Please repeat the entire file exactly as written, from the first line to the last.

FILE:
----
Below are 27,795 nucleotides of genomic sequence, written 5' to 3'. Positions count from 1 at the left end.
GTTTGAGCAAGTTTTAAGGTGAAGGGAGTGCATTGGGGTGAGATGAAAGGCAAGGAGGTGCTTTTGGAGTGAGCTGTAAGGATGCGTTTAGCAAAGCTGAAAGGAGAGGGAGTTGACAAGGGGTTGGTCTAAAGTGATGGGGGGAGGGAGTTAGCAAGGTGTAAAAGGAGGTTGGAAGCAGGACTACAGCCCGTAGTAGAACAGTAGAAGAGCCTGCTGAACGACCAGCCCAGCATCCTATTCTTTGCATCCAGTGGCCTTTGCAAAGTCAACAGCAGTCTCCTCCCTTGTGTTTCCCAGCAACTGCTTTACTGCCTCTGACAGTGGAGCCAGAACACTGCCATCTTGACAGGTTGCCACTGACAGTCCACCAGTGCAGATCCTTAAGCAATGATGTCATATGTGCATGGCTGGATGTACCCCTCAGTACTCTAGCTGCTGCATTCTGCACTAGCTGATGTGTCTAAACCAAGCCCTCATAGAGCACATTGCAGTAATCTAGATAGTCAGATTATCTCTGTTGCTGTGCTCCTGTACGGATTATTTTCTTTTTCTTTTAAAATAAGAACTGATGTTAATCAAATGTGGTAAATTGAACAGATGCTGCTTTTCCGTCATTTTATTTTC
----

Below are 27,795 nucleotides of genomic sequence, written 5' to 3'. Positions count from 1 at the left end.
GTTTGAGCAAGTTTTAAGGTGAAGGGAGTGCATTGGGGTGAGATGAAAGGCAAGGAGGTGCTTTTGGAGTGAGCTGTAAGGATGCGTTTAGCAAAGCTGAAAGGAGAGGGAGTTGACAAGGGGTTGGTCTAAAGTGATGGGGGGAGGGAGTTAGCAAGGTGTAAAAGGAGGTTGGAAGCAGGACTACAGCCCGTAGTAGAACAGTAGAAGAGCCTGCTGAACGACCAGCCCAGCATCCTATTCTTTGCATCCAGTGGCCTTTGCAAAGTCAACAGCAGTCTCCTCCCTTGTGTTTCCCAGCAACTGCTTTACTGCCTCTGACAGTGGAGCCAGAACACTGCCATCTTGACAGGTTGCCACTGACAGTCCACCAGTGCAGATCCTTAAGCAATGATGTCATATGTGCATGGCTGGATGTACCCCTCAGTACTCTAGCTGCTGCATTCTGCACTAGCTGATGTGTCTAAACCAAGCCCTCATAGAGCACATTGCAGTAATCTAGATAGTCAGATTATCTCTGTTGCTGTGCTCCTGTACGGATTATTTTCTTTTTCTTTTAAAATAAGAACTGATGTTAATCAAATGTGGTAAATTGAACAGATGCTGCTTTTCCGTCATTTTATTTTC